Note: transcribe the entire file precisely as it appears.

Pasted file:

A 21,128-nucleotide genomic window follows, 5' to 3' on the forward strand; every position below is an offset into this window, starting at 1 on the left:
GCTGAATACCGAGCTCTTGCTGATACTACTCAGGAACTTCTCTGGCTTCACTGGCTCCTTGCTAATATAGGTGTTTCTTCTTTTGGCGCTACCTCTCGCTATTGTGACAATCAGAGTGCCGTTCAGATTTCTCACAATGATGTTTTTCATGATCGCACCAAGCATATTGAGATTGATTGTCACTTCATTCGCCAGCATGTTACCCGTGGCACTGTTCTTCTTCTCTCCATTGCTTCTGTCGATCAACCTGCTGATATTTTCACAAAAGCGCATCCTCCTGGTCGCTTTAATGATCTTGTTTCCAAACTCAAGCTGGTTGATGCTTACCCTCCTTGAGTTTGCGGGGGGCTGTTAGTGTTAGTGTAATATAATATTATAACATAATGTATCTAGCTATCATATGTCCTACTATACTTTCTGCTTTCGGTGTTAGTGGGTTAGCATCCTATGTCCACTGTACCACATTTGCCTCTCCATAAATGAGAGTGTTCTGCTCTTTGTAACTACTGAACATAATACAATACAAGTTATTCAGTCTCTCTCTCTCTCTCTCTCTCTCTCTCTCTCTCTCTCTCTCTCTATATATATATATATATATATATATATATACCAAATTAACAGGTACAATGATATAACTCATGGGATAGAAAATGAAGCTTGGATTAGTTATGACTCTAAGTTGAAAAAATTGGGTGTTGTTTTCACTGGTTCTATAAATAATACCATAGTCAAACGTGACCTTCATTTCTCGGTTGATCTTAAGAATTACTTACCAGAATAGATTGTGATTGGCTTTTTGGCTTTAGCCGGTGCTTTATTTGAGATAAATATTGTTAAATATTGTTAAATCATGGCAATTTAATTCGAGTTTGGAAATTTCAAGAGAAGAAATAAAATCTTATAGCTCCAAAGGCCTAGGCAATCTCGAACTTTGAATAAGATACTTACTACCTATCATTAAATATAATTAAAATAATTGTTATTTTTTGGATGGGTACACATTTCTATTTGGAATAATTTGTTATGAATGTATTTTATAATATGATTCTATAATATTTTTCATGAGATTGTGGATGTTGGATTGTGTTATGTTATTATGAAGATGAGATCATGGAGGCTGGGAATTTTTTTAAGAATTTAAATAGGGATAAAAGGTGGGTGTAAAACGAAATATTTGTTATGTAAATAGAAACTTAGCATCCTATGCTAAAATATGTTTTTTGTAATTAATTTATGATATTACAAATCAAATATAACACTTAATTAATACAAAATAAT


A 21,128-nucleotide genomic window follows, 5' to 3' on the forward strand; every position below is an offset into this window, starting at 1 on the left:
GCTGAATACCGAGCTCTTGCTGATACTACTCAGGAACTTCTCTGGCTTCACTGGCTCCTTGCTAATATAGGTGTTTCTTCTTTTGGCGCTACCTCTCGCTATTGTGACAATCAGAGTGCCGTTCAGATTTCTCACAATGATGTTTTTCATGATCGCACCAAGCATATTGAGATTGATTGTCACTTCATTCGCCAGCATGTTACCCGTGGCACTGTTCTTCTTCTCTCCATTGCTTCTGTCGATCAACCTGCTGATATTTTCACAAAAGCGCATCCTCCTGGTCGCTTTAATGATCTTGTTTCCAAACTCAAGCTGGTTGATGCTTACCCTCCTTGAGTTTGCGGGGGGCTGTTAGTGTTAGTGTAATATAATATTATAACATAATGTATCTAGCTATCATATGTCCTACTATACTTTCTGCTTTCGGTGTTAGTGGGTTAGCATCCTATGTCCACTGTACCACATTTGCCTCTCCATAAATGAGAGTGTTCTGCTCTTTGTAACTACTGAACATAATACAATACAAGTTATTCAGTCTCTCTCTCTCTCTCTCTCTCTCTCTCTCTCTCTCTCTCTCTCTATATATATATATATATATATATATATATACCAAATTAACAGGTACAATGATATAACTCATGGGATAGAAAATGAAGCTTGGATTAGTTATGACTCTAAGTTGAAAAAATTGGGTGTTGTTTTCACTGGTTCTATAAATAATACCATAGTCAAACGTGACCTTCATTTCTCGGTTGATCTTAAGAATTACTTACCAGAATAGATTGTGATTGGCTTTTTGGCTTTAGCCGGTGCTTTATTTGAGATAAATATTGTTAAATATTGTTAAATCATGGCAATTTAATTCGAGTTTGGAAATTTCAAGAGAAGAAATAAAATCTTATAGCTCCAAAGGCCTAGGCAATCTCGAACTTTGAATAAGATACTTACTACCTATCATTAAATATAATTAAAATAATTGTTATTTTTTGGATGGGTACACATTTCTATTTGGAATAATTTGTTATGAATGTATTTTATAATATGATTCTATAATATTTTTCATGAGATTGTGGATGTTGGATTGTGTTATGTTATTATGAAGATGAGATCATGGAGGCTGGGAATTTTTTTAAGAATTTAAATAGGGATAAAAGGTGGGTGTAAAACGAAATATTTGTTATGTAAATAGAAACTTAGCATCCTATGCTAAAATATGTTTTTTGTAATTAATTTATGATATTACAAATCAAATATAACACTTAATTAATACAAAATAAT